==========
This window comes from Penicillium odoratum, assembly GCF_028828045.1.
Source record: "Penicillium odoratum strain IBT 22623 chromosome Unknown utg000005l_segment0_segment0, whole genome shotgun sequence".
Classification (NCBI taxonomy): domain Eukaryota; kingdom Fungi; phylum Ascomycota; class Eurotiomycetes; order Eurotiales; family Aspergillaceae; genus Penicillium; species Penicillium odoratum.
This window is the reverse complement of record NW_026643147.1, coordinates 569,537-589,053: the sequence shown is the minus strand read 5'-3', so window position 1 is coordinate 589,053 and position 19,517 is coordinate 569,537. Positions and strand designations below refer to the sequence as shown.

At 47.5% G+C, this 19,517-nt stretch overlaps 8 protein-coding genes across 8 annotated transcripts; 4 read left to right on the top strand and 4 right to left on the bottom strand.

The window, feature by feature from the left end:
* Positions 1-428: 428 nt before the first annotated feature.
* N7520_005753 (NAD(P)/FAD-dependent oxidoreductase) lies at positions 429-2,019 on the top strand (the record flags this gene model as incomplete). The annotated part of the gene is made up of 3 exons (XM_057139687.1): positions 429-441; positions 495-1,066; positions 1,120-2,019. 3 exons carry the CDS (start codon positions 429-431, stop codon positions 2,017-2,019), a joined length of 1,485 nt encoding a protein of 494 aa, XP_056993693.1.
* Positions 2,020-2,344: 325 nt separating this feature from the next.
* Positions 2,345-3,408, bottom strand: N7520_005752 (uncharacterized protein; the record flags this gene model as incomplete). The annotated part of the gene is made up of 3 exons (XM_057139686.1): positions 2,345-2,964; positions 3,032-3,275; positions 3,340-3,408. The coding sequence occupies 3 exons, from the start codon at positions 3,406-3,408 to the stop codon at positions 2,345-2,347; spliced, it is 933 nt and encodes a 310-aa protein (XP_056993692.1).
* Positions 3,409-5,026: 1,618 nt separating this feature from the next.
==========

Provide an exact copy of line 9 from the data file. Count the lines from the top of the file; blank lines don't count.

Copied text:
* Positions 2,020-2,344: 325 nt separating this feature from the next.